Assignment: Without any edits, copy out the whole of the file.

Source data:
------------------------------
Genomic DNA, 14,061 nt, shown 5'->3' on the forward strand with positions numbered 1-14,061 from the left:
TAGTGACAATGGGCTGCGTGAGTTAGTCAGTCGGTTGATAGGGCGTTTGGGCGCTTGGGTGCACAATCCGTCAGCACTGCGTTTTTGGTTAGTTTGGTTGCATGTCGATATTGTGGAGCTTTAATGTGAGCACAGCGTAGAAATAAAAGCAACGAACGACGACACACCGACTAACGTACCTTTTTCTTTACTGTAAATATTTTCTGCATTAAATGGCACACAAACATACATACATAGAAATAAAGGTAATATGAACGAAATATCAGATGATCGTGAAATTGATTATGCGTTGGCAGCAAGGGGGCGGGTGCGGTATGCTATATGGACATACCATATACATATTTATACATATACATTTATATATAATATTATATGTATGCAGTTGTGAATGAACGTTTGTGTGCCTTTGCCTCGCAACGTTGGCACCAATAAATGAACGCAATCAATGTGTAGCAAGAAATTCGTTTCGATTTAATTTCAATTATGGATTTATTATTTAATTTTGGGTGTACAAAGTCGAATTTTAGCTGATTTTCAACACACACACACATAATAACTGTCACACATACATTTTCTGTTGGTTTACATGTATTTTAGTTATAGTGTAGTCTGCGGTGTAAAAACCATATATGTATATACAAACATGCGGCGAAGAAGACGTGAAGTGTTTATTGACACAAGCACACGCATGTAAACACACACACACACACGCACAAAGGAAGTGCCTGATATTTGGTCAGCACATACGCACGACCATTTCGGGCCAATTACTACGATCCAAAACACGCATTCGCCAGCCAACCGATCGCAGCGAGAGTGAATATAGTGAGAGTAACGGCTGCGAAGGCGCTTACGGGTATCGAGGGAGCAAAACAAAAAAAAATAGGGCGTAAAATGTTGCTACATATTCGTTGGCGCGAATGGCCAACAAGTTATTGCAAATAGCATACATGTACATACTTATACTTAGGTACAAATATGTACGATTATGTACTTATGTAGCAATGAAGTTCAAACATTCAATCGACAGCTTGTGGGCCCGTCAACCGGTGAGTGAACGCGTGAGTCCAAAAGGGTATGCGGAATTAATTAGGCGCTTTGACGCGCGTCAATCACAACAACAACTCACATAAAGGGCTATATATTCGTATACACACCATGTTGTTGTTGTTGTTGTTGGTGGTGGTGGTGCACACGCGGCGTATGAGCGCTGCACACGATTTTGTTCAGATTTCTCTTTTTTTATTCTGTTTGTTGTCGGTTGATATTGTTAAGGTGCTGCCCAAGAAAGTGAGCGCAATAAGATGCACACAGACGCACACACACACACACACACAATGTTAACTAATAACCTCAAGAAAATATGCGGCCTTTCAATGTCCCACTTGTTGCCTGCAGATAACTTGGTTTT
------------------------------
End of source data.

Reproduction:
Genomic DNA, 14,061 nt, shown 5'->3' on the forward strand with positions numbered 1-14,061 from the left:
TAGTGACAATGGGCTGCGTGAGTTAGTCAGTCGGTTGATAGGGCGTTTGGGCGCTTGGGTGCACAATCCGTCAGCACTGCGTTTTTGGTTAGTTTGGTTGCATGTCGATATTGTGGAGCTTTAATGTGAGCACAGCGTAGAAATAAAAGCAACGAACGACGACACACCGACTAACGTACCTTTTTCTTTACTGTAAATATTTTCTGCATTAAATGGCACACAAACATACATACATAGAAATAAAGGTAATATGAACGAAATATCAGATGATCGTGAAATTGATTATGCGTTGGCAGCAAGGGGGCGGGTGCGGTATGCTATATGGACATACCATATACATATTTATACATATACATTTATATATAATATTATATGTATGCAGTTGTGAATGAACGTTTGTGTGCCTTTGCCTCGCAACGTTGGCACCAATAAATGAACGCAATCAATGTGTAGCAAGAAATTCGTTTCGATTTAATTTCAATTATGGATTTATTATTTAATTTTGGGTGTACAAAGTCGAATTTTAGCTGATTTTCAACACACACACACATAATAACTGTCACACATACATTTTCTGTTGGTTTACATGTATTTTAGTTATAGTGTAGTCTGCGGTGTAAAAACCATATATGTATATACAAACATGCGGCGAAGAAGACGTGAAGTGTTTATTGACACAAGCACACGCATGTAAACACACACACACACACGCACAAAGGAAGTGCCTGATATTTGGTCAGCACATACGCACGACCATTTCGGGCCAATTACTACGATCCAAAACACGCATTCGCCAGCCAACCGATCGCAGCGAGAGTGAATATAGTGAGAGTAACGGCTGCGAAGGCGCTTACGGGTATCGAGGGAGCAAAACAAAAAAAAATAGGGCGTAAAATGTTGCTACATATTCGTTGGCGCGAATGGCCAACAAGTTATTGCAAATAGCATACATGTACATACTTATACTTAGGTACAAATATGTACGATTATGTACTTATGTAGCAATGAAGTTCAAACATTCAATCGACAGCTTGTGGGCCCGTCAACCGGTGAGTGAACGCGTGAGTCCAAAAGGGTATGCGGAATTAATTAGGCGCTTTGACGCGCGTCAATCACAACAACAACTCACATAAAGGGCTATATATTCGTATACACACCATGTTGTTGTTGTTGTTGTTGGTGGTGGTGGTGCACACGCGGCGTATGAGCGCTGCACACGATTTTGTTCAGATTTCTCTTTTTTTATTCTGTTTGTTGTCGGTTGATATTGTTAAGGTGCTGCCCAAGAAAGTGAGCGCAATAAGATGCACACAGACGCACACACACACACACACACAATGTTAACTAATAACCTCAAGAAAATATGCGGCCTTTCAATGTCCCACTTGTTGCCTGCAGATAACTTGGTTTT